"Morvern Caller is an odd, sometimes out and out bizarre, journey of a
woman seeking freedom.
A naïve young supermarket clerk gets her world shaken to its very foundations, goes into a kind of shock and seizes the opportunity to reinvent her life, symbolically at the New Year.
At one point her best friend asks "Are you from another planet?" and that may be as good as any other explanation we get for her behavior. At first I thought she might be developmentally disabled, then maybe a female take on a "Chauncey Gardiner" in "Being There"-type idiot savant. (One of the ongoing amusements is how she handles lying, by giving a factually correct answer that is minus context that would change its meaning.) She didn't quite seem to be sociopathic, but revenge of some kind seemed to be some kind of motivator for an extreme carpe diem for a passive person suddenly freed of all attachments.
At least as presented by director/co-adapter Lynne Ramsay of Alan Warner's novel, we get absolutely no background on her life before we see her stretched out on the floor of her flat next to her immobile boyfriend. But does she change inside as she spends money and goes to different places? What she clearly revels in the most is just running free in nature. Morton's titular character's joy in the natural landscape is palpable, particularly her communing with fellow drudge ants, but that frequently seems to be her only motivation. Morton is excellent at conveying a nonverbal character, but I still wondered if she was just crazy or what.
As she sets out on her picaresque travels from Scotland to Spain, I thought at one point she was actually going to connect with a nice seeming young man who was also going through a personal crisis, but that just turned into a jolly rolling around a hotel room session. She then veers with no explanation on a truly odd escapade through Spain, including a puzzling Hemingwayesque viewing of the running of the bulls of Pamplona. While this may have something to do with her posing as a novelist, it may have some sort of irony about this macho event as a feminist coming out. At least the image of hanging off fences to avoid the crowds is memorable.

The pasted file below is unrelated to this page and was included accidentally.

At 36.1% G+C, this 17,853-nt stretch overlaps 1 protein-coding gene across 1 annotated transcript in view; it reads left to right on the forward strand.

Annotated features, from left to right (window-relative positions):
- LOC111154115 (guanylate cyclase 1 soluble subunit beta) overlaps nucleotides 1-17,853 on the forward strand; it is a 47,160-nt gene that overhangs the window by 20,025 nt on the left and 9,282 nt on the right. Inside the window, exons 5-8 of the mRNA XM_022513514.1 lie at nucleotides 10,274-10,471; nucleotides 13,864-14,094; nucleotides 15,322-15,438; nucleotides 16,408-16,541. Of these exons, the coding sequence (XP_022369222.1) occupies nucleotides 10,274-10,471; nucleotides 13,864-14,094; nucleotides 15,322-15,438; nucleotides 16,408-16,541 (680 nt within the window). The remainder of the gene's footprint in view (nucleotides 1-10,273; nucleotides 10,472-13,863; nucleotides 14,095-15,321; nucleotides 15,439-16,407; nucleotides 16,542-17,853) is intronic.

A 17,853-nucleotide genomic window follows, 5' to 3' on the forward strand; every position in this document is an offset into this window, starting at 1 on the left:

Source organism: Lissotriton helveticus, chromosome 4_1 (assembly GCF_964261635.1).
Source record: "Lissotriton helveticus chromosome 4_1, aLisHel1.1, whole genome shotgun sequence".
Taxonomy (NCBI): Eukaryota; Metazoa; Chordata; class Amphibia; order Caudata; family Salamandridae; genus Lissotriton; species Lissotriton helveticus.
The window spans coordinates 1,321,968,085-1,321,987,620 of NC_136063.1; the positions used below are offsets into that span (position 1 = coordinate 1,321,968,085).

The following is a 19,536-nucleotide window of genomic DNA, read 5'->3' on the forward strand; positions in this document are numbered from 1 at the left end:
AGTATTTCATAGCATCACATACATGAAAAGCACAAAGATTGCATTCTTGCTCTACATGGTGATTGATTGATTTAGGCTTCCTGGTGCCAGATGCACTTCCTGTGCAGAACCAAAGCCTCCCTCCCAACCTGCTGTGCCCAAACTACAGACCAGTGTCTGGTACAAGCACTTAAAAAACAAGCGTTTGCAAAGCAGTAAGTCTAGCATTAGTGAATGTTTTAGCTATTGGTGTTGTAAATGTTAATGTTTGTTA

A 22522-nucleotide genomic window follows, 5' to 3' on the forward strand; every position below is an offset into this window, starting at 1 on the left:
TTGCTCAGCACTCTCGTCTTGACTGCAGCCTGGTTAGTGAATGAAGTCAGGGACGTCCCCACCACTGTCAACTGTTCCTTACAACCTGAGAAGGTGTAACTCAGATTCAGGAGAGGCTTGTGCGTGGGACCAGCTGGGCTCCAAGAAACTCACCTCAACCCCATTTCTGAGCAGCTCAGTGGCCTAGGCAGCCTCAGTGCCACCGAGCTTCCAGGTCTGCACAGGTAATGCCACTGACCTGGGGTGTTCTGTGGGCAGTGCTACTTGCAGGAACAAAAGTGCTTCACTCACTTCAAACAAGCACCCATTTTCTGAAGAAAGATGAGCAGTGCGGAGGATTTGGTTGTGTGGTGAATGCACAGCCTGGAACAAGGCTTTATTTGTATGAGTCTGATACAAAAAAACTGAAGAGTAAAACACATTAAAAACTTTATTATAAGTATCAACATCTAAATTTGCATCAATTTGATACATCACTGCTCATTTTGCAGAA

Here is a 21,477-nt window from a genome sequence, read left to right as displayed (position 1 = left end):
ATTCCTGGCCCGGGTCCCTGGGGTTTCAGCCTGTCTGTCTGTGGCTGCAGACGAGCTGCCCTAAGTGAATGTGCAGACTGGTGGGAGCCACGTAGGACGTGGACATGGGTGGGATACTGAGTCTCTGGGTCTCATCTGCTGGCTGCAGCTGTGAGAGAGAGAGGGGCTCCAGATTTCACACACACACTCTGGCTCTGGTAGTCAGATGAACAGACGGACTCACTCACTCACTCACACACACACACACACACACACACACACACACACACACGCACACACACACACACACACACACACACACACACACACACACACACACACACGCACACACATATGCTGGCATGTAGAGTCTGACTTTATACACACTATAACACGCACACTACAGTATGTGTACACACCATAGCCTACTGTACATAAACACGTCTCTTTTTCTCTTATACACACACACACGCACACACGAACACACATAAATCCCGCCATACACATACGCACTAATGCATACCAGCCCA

Even as viewed on DVD, the film is full of incongruous and gorgeous images, including showing all of an uncharacteristically long-haired Samantha Morton, with a focus on her wide blues eyes and pliable face.
Even if the character's arc doesn't quite make sense, Ramsey has filmed evocative individual scenes. The best friends' interaction perfectly captures intense female relationships. Scenes in a pub and rave well capture the party environment. The hotel scenes in Spain well capture the kind of escapist holiday groups with which the budget flight attendants on the TV series "Mile High" have to deal. We see repeating visual motifs of Morton in long vistas of urban and desolate roads and hallways.
Given how key music is to one character, with a running visual theme of a mix tape having been prepared and being played, the music is not very demonstrative or illustrative, perhaps due to a limited budget.
Added 3/17/06: Having just read the very creatively expressive, somewhat bizarre, first person book, I do understand the maturing title character a bit more than one gets just from the adaptation. The invented bulls-running sequence makes even less sense and the limitation of music even more sorely missing. But at least the constant male-leering bathing, showering and swimming in the book is minimized in the film, though Warner's wry term of constantly using plague as an adjective for males also doesn't come through, as in general the film can't convey the power of Warner's vernacular, just the situations he has conjured.
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